Asia's airlines are filling more of their seats six months after terrorist attacks in the US by offering discounts to leisure and business travelers that will delay their rebound to profit, companies said.
While some carriers in the region say they're filling as many seats in each plane as they were before Sept. 11, that's only been possible because of cheaper fares and the suspension of flights to take surplus capacity out of service.
"Companies have become more cost-conscious, and they're scouting around to get lower ticket prices," said Patrick Lai, vice president for electronic commerce at Abacus International Pte, an air ticket reservations company owned by 11 Asian carriers, including All Nippon Airways Co, Cathay Pacific Airways Ltd and Singapore Airlines Ltd. "That's putting a lot of pressure on airlines and their yields."
Asian airlines are suffering similar pricing woes to their counterparts in the US and Europe, where a revival of travel in recent months isn't yet strong enough to push airfares back to pre-Sept. 11 levels on several routes. Many of the passengers who do board planes have either negotiated lower corporate rates or prefer to sit in cheaper seats, airlines said.
Demand for business or first-class travel remains "very weak," said Tony Tyler, Cathay's director of corporate development in an interview last week.
Cathay, Hong Kong's dominant carrier, last week reported a worse-than-expected loss of HK$662 million (US$85 million) for the second half ended on Dec. 31, compared with HK$2.82 billion net income in the year-earlier half. It blamed the loss in part on a drop in its passenger yield, a measure of profitability, which fell 5.2 percent last year.
Investors, though, are already calculating a revival will restore profits. Cathay's shares are the third-best performer on the Bloomberg Asia Pacific Airlines Index since Sept. 11, gaining 40 percent. They fell 1.3 percent to HK$11.65 yesterday.
Cathay is joined in the region by other airline stocks on the rise, including Singapore Air, whose shares are up about a third in the past six months.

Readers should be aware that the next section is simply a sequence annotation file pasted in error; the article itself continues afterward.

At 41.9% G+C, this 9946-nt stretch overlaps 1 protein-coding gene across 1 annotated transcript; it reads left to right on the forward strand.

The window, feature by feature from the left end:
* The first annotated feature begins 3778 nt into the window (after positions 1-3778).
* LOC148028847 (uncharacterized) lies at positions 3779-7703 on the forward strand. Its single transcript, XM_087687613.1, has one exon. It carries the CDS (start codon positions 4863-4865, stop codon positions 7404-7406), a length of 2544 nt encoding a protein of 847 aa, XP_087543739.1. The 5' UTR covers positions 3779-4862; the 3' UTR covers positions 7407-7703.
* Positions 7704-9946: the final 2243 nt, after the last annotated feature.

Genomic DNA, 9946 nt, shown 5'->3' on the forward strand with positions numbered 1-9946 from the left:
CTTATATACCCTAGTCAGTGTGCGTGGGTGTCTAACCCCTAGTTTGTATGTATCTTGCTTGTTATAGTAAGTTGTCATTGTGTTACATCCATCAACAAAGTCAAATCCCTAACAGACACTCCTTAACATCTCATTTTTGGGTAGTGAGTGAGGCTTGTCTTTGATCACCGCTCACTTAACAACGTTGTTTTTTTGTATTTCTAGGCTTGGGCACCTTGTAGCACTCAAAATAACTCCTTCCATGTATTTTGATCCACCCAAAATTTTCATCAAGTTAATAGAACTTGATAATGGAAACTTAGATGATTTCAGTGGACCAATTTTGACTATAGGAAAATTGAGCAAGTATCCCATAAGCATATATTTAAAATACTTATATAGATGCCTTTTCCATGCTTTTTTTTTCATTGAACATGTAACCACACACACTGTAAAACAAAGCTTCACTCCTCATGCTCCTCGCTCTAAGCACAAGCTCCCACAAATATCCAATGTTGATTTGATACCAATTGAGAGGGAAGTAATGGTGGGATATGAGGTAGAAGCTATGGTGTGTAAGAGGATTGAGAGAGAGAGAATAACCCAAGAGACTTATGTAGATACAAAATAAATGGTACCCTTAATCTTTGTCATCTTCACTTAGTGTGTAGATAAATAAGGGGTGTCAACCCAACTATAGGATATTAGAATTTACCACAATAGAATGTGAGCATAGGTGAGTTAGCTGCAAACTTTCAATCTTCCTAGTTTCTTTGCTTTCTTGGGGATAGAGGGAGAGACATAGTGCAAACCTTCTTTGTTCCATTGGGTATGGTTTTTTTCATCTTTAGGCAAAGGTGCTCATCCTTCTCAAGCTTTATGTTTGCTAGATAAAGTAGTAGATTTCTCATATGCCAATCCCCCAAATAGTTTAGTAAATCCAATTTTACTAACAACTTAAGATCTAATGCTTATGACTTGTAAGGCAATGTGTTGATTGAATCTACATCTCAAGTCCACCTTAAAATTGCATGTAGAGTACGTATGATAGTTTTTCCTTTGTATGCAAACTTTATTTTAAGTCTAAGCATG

In January, the most recent month for which figures are available, Singapore Air filled 76.3 percent of its seats.
Although unchanged from the year-earlier month, the tally was more than the 72.8 percent it filled in December.
Cathay filled 75.8 percent of available seats with paying passengers in January, 2.7 percentage points more than a year earlier and an improvement from 75.1 percent in December.
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Before the terrorist attacks, airlines such as Singapore Air and Cathay said they typically broke even when they filled about two-thirds of their seats. That ratio probably increased when ticket prices fell.
One sign of a rebound is that some airlines are starting to end some cheap fare programs as demand picks up.
China Airlines, which offered one free ticket for each one sold to promote its business class after the terrorist attacks, ended the promotion late last year because demand ``clearly returned,'' said company spokesman Paul Wang.
Freight forwarders in Asia also said demand rose in the first two months of this year as manufacturers increased shipments to fill orders. Air cargo accounts for as much as 40 percent of sales for some Asian carriers, so rising demand for electronics deliveries is helping to spur the revival.